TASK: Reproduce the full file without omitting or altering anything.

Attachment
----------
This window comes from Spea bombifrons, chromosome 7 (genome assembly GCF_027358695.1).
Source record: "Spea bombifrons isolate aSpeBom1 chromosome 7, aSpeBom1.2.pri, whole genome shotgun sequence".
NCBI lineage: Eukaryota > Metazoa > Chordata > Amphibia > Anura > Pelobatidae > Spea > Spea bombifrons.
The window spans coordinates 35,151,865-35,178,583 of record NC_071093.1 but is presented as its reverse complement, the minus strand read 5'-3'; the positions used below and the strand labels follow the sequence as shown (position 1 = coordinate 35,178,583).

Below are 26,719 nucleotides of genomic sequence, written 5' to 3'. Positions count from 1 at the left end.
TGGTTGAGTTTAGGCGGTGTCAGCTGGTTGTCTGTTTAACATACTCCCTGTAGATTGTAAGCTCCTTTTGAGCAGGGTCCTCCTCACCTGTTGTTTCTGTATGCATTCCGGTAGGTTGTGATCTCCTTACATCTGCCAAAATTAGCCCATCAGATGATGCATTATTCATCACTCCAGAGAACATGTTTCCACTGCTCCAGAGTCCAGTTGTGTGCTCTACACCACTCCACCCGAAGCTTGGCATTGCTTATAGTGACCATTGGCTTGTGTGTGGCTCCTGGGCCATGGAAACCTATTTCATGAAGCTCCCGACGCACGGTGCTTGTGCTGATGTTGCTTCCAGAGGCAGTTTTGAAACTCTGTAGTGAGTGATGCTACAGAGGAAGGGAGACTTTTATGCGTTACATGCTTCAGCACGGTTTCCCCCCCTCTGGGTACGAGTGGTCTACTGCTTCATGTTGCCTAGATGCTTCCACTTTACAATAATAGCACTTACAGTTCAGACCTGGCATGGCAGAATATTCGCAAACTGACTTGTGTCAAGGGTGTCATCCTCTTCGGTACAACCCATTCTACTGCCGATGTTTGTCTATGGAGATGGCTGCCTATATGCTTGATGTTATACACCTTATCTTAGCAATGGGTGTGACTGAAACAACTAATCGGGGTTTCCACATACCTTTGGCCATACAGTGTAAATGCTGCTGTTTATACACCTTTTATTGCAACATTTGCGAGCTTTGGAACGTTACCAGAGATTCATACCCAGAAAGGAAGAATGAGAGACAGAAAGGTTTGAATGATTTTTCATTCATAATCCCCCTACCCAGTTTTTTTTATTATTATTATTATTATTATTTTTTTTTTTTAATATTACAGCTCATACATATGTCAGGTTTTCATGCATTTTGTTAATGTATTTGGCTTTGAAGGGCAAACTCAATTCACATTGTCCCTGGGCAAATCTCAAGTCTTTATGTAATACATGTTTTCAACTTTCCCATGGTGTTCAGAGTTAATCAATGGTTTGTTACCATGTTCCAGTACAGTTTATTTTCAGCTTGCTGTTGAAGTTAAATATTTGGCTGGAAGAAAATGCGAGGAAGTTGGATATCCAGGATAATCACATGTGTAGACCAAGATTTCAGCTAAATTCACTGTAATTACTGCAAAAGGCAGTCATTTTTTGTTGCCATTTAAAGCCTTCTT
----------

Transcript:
This window comes from Spea bombifrons, chromosome 7 (genome assembly GCF_027358695.1).
Source record: "Spea bombifrons isolate aSpeBom1 chromosome 7, aSpeBom1.2.pri, whole genome shotgun sequence".
NCBI lineage: Eukaryota > Metazoa > Chordata > Amphibia > Anura > Pelobatidae > Spea > Spea bombifrons.
The window spans coordinates 35,151,865-35,178,583 of record NC_071093.1 but is presented as its reverse complement, the minus strand read 5'-3'; the positions used below and the strand labels follow the sequence as shown (position 1 = coordinate 35,178,583).

Below are 26,719 nucleotides of genomic sequence, written 5' to 3'. Positions count from 1 at the left end.
TGGTTGAGTTTAGGCGGTGTCAGCTGGTTGTCTGTTTAACATACTCCCTGTAGATTGTAAGCTCCTTTTGAGCAGGGTCCTCCTCACCTGTTGTTTCTGTATGCATTCCGGTAGGTTGTGATCTCCTTACATCTGCCAAAATTAGCCCATCAGATGATGCATTATTCATCACTCCAGAGAACATGTTTCCACTGCTCCAGAGTCCAGTTGTGTGCTCTACACCACTCCACCCGAAGCTTGGCATTGCTTATAGTGACCATTGGCTTGTGTGTGGCTCCTGGGCCATGGAAACCTATTTCATGAAGCTCCCGACGCACGGTGCTTGTGCTGATGTTGCTTCCAGAGGCAGTTTTGAAACTCTGTAGTGAGTGATGCTACAGAGGAAGGGAGACTTTTATGCGTTACATGCTTCAGCACGGTTTCCCCCCCTCTGGGTACGAGTGGTCTACTGCTTCATGTTGCCTAGATGCTTCCACTTTACAATAATAGCACTTACAGTTCAGACCTGGCATGGCAGAATATTCGCAAACTGACTTGTGTCAAGGGTGTCATCCTCTTCGGTACAACCCATTCTACTGCCGATGTTTGTCTATGGAGATGGCTGCCTATATGCTTGATGTTATACACCTTATCTTAGCAATGGGTGTGACTGAAACAACTAATCGGGGTTTCCACATACCTTTGGCCATACAGTGTAAATGCTGCTGTTTATACACCTTTTATTGCAACATTTGCGAGCTTTGGAACGTTACCAGAGATTCATACCCAGAAAGGAAGAATGAGAGACAGAAAGGTTTGAATGATTTTTCATTCATAATCCCCCTACCCAGTTTTTTTTATTATTATTATTATTATTATTTTTTTTTTTTAATATTACAGCTCATACATATGTCAGGTTTTCATGCATTTTGTTAATGTATTTGGCTTTGAAGGGCAAACTCAATTCACATTGTCCCTGGGCAAATCTCAAGTCTTTATGTAATACATGTTTTCAACTTTCCCATGGTGTTCAGAGTTAATCAATGGTTTGTTACCATGTTCCAGTACAGTTTATTTTCAGCTTGCTGTTGAAGTTAAATATTTGGCTGGAAGAAAATGCGAGGAAGTTGGATATCCAGGATAATCACATGTGTAGACCAAGATTTCAGCTAAATTCACTGTAATTACTGCAAAAGGCAGTCATTTTTTGTTGCCATTTAAAGCCTTCTT